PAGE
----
Photographs of restoration of the residence, supervised by John Lautner, 1972. Photographer unknown. Vintage prints from the collection of Jack Larson sold to benefit The Bridges/Larson Foundation.

Photographs of restoration of the residence, supervised by John Lautner, 1972. Photographer unknown.
Vintage prints from the collection of Jack Larson sold to benefit The Bridges/Larson Foundation.

It was then that Wright developed plans for an addition: a beautiful, small, and elongated building extending from the loggia would occupy the enclosed parking area (a new car shelter would be added along the westerly property line). The same battered wooden walls would enclose a double-height space with a large glazed alcove to the south, towards the view, with sleeping areas beneath and work areas on the mezzanine level above.

The Sturgeses remained in the house until 1951. It had three additional owners before it was finally acquired by Jack Larson and James Bridges, who had Lautner himself return to the house in 1969 to oversee restoration during the next several years. The wood, painted black by a previous owner, had to be sandblasted to return it to its original color, not without losing its smooth texture; a shade structure on the terrace, visible in Shulman’s early 1960s photos, was removed; and the kitchen area was slightly reconfigured. Lautner also installed a beautiful storage wall, comprising panels which slide and fold to reveal shelves and drawers, at one end of the living room. This work was probably done by Wally Niewiadomski, a master builder who worked on some of Lautner’s most important buildings.

The house was then at its most elegant, and Lautner’s career was at its zenith at the end of a decade that saw the completion of such designs as his Chemosphere (1960), the Wolff House (1961)—commissioned by interior designer Marco Wolff specifically to emulate Wright’s architectural language—the Silvertop and Sheats Houses (now Sheats/Goldstein) (1963), the Elrod and Stevens Houses (1968), and the Walstrom House (1969). In 1971 John Lautner was made a Fellow of the American Institute of Architects while working on one of his most important commissions: the Marbrisa House (1973).

The Sturges Residence is included in the Cultural Heritage Foundation  walking tour of Frank Lloyd Wright structures, May–June 1974.  Vintage brouchure from the collection of Jack Larson sold to benefit The Bridges/Larson Foundation.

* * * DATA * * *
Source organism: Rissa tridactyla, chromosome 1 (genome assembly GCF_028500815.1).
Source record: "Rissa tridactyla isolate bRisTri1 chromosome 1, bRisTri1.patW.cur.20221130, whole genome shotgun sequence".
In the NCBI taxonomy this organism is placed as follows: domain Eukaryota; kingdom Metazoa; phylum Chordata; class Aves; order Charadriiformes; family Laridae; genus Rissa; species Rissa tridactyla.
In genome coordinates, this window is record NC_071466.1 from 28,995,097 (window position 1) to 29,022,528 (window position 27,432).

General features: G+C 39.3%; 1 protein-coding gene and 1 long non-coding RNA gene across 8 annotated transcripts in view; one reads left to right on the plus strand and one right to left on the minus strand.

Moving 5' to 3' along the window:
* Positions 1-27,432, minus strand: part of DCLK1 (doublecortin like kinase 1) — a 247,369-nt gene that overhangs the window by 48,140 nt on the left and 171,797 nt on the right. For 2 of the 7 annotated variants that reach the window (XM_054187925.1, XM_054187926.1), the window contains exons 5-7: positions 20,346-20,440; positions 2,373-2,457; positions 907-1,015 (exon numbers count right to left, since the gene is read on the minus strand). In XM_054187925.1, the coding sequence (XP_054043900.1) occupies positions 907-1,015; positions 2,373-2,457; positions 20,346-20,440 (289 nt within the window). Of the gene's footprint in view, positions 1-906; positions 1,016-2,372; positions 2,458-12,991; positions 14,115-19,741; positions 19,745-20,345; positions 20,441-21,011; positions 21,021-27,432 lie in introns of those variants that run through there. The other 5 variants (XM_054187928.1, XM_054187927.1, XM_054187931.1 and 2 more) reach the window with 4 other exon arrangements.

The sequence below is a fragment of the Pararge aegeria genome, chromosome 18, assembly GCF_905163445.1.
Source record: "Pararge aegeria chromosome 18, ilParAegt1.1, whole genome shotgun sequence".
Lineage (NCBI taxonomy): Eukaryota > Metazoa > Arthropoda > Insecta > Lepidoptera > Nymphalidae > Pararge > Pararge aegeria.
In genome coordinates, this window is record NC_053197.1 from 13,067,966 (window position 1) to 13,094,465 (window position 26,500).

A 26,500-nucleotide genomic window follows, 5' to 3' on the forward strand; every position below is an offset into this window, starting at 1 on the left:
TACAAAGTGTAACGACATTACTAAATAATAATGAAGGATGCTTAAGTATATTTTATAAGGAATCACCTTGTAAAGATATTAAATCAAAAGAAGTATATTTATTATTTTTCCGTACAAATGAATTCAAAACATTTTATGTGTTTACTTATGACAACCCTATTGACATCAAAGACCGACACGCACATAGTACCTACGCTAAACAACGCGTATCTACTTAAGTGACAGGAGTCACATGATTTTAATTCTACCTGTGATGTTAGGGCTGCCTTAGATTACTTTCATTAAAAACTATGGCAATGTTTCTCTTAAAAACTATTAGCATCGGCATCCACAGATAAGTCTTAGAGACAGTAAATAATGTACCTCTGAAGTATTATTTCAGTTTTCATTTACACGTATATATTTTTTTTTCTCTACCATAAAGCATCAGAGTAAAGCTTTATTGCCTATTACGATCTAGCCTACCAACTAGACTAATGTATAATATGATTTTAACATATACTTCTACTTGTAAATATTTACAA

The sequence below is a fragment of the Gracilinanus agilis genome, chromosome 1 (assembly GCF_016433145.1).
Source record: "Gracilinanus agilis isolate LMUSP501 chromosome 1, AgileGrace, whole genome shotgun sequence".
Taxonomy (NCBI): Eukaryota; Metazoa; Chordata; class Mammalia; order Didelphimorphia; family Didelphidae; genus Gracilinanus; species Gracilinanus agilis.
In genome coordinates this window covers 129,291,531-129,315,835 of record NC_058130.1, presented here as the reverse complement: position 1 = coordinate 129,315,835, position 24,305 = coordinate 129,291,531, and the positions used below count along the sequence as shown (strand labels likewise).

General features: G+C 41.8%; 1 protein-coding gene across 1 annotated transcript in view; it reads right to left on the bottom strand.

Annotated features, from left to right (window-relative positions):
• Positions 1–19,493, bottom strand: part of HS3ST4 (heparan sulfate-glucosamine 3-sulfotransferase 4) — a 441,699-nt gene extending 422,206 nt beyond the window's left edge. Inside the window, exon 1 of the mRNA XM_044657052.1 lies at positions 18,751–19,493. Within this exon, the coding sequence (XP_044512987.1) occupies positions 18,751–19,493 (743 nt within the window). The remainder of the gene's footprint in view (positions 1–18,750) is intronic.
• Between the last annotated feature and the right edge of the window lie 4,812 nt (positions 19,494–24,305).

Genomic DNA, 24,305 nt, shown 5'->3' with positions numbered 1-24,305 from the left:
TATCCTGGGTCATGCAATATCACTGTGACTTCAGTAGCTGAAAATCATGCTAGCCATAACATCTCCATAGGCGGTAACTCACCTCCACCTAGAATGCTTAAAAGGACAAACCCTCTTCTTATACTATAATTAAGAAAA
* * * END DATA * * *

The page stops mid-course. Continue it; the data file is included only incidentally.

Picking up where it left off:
The Sturges Residence is included in the Cultural Heritage Foundation walking tour of Frank Lloyd Wright structures, May–June 1974.Vintage brouchure from the collection of Jack Larson sold to benefit The Bridges/Larson Foundation.

Around ten years later Lautner returned to the Sturges House to oversee the reconstruction of the northeast corner of the terrace, damaged by a falling eucalyptus tree. This time the work was done by the young Robin Poirier, a trusted Lautner builder who would, years later, build Lautner’s exquisite Goldstein office (an interior space now awaiting reinstallation at LACMA). Poirier managed to source old redwood boards with the original and correct dimensions from the yard that had supplied the original lumber in 1939. Lautner’s last involvement with the house came in August 1981 as a series of studies for an extension occupying the approximate location of Wright’s 1942 addition. Sketches for two designs exist in the Lautner Archive, now at the Getty Research Institute. The first conceives of a linear attachment to the original carport with a studio for work, music, and guests, opening to a rectangular patch of grass within a brick terrace—falling in line with the brick support of the main house—from which cantilevers a rectangular pool. A second scheme shows a separate, squarish studio tucked against the southerly and westerly property lines with an orange grove and grass area set into the brick plinth from which, too, cantilevers a pool.

Jack Larson, 1978. Photo by Ulvis Alberts. Vintage print from the collection of Jack Larson sold to benefit The Bridges/Larson Foundation.

Jack Larson, 1978. Photo by Ulvis Alberts.
Vintage print from the collection of Jack Larson sold to benefit The Bridges/Larson Foundation.

In the Lautner Archive is also a pastel drawing of the Sturges House. For years this drawing hung on the wall of Lautner’s personal office opposite his desk, amidst a collection of favorite photos, paintings, and prints, giving a glimpse into Lautner’s inner world.